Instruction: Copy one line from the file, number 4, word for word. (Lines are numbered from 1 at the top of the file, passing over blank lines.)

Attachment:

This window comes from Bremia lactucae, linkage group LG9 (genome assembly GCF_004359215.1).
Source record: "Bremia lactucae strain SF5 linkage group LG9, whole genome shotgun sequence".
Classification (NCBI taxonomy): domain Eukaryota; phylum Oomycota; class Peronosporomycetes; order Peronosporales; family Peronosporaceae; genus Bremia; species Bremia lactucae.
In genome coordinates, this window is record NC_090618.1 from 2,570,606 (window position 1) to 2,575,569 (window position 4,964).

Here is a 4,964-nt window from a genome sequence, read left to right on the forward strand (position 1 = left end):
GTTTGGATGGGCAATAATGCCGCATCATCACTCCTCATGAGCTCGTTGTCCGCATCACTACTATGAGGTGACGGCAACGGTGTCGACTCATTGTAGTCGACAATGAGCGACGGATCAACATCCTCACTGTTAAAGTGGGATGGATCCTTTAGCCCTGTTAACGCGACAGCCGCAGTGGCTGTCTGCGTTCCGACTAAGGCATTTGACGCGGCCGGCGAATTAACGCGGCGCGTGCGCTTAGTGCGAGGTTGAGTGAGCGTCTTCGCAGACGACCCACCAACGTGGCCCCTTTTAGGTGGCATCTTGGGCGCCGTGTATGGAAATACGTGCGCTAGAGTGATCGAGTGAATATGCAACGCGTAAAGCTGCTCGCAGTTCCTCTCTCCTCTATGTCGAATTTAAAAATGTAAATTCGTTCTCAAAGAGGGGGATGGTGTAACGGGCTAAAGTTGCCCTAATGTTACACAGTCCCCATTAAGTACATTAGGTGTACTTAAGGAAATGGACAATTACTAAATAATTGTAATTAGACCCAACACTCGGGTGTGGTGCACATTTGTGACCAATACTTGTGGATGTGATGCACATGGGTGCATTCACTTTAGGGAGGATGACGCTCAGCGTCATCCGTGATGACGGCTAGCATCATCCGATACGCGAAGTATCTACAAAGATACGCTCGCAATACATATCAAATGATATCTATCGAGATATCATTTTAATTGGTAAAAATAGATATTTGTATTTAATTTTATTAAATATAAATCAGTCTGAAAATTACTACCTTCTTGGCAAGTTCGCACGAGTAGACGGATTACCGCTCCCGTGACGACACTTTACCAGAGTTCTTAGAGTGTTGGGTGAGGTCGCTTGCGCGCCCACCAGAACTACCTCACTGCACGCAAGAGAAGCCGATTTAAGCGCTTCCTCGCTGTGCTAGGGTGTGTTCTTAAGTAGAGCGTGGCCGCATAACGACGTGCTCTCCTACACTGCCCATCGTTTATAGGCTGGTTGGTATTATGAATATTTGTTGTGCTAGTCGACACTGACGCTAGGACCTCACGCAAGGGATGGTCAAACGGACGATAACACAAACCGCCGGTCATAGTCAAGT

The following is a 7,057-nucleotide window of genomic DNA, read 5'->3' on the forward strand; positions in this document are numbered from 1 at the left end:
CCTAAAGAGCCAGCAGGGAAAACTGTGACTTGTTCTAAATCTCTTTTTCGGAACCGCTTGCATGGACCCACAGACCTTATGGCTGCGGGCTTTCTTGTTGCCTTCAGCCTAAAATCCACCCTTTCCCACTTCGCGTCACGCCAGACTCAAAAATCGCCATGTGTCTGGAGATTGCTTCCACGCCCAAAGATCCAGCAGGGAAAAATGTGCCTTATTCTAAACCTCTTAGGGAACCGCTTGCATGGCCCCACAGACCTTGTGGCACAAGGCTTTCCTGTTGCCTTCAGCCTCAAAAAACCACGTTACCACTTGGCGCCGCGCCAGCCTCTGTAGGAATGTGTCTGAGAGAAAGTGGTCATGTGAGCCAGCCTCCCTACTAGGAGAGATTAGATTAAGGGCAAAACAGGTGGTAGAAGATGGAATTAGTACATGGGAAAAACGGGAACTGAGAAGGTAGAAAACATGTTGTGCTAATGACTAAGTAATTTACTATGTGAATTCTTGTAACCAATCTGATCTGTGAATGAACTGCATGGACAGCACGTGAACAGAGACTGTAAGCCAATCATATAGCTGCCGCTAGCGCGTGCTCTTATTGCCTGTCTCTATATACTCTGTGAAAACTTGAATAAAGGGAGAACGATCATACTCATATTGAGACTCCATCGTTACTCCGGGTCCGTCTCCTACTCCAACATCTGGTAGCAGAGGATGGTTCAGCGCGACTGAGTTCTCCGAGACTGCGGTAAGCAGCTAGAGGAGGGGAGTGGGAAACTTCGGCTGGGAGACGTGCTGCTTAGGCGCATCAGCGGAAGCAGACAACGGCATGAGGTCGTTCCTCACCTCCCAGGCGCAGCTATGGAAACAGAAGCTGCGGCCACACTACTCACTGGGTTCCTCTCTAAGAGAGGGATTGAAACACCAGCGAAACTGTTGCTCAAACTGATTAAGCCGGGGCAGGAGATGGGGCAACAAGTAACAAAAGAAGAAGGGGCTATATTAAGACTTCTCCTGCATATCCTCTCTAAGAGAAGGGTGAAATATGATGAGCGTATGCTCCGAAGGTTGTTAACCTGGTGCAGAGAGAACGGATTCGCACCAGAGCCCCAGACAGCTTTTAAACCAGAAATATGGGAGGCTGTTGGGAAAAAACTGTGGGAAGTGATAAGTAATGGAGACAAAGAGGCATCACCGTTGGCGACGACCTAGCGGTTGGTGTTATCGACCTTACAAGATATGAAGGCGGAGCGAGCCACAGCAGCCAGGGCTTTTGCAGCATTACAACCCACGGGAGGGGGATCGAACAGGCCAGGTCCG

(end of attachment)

In genome coordinates, this window is record NC_090618.1 from 2,570,606 (window position 1) to 2,575,569 (window position 4,964).